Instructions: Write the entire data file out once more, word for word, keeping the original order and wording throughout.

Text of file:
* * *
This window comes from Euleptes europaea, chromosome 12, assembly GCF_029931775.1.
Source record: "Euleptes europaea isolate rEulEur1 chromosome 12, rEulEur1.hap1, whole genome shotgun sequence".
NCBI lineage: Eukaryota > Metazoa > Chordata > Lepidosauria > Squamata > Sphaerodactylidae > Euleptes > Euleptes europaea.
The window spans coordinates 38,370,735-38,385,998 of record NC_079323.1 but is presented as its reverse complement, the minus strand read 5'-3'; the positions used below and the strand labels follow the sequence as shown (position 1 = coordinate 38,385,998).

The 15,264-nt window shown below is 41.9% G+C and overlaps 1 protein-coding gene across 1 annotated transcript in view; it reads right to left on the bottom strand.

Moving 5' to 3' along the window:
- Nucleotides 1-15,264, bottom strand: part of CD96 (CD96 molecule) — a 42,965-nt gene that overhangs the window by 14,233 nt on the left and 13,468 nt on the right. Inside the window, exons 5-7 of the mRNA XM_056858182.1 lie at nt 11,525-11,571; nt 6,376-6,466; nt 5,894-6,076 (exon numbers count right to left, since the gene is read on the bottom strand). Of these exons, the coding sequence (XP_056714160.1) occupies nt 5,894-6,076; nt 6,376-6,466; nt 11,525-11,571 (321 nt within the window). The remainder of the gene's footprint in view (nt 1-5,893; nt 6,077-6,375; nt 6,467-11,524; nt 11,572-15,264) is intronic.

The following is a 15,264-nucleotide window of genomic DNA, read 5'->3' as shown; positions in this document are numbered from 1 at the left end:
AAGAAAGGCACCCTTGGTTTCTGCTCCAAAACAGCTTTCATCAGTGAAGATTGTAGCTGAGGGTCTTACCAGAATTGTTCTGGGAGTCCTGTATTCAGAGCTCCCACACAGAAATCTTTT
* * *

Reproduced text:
This window comes from Euleptes europaea, chromosome 12, assembly GCF_029931775.1.
Source record: "Euleptes europaea isolate rEulEur1 chromosome 12, rEulEur1.hap1, whole genome shotgun sequence".
NCBI lineage: Eukaryota > Metazoa > Chordata > Lepidosauria > Squamata > Sphaerodactylidae > Euleptes > Euleptes europaea.
The window spans coordinates 38,370,735-38,385,998 of record NC_079323.1 but is presented as its reverse complement, the minus strand read 5'-3'; the positions used below and the strand labels follow the sequence as shown (position 1 = coordinate 38,385,998).

The 15,264-nt window shown below is 41.9% G+C and overlaps 1 protein-coding gene across 1 annotated transcript in view; it reads right to left on the bottom strand.

Moving 5' to 3' along the window:
- Nucleotides 1-15,264, bottom strand: part of CD96 (CD96 molecule) — a 42,965-nt gene that overhangs the window by 14,233 nt on the left and 13,468 nt on the right. Inside the window, exons 5-7 of the mRNA XM_056858182.1 lie at nt 11,525-11,571; nt 6,376-6,466; nt 5,894-6,076 (exon numbers count right to left, since the gene is read on the bottom strand). Of these exons, the coding sequence (XP_056714160.1) occupies nt 5,894-6,076; nt 6,376-6,466; nt 11,525-11,571 (321 nt within the window). The remainder of the gene's footprint in view (nt 1-5,893; nt 6,077-6,375; nt 6,467-11,524; nt 11,572-15,264) is intronic.

The following is a 15,264-nucleotide window of genomic DNA, read 5'->3' as shown; positions in this document are numbered from 1 at the left end:
AAGAAAGGCACCCTTGGTTTCTGCTCCAAAACAGCTTTCATCAGTGAAGATTGTAGCTGAGGGTCTTACCAGAATTGTTCTGGGAGTCCTGTATTCAGAGCTCCCACACAGAAATCTTTT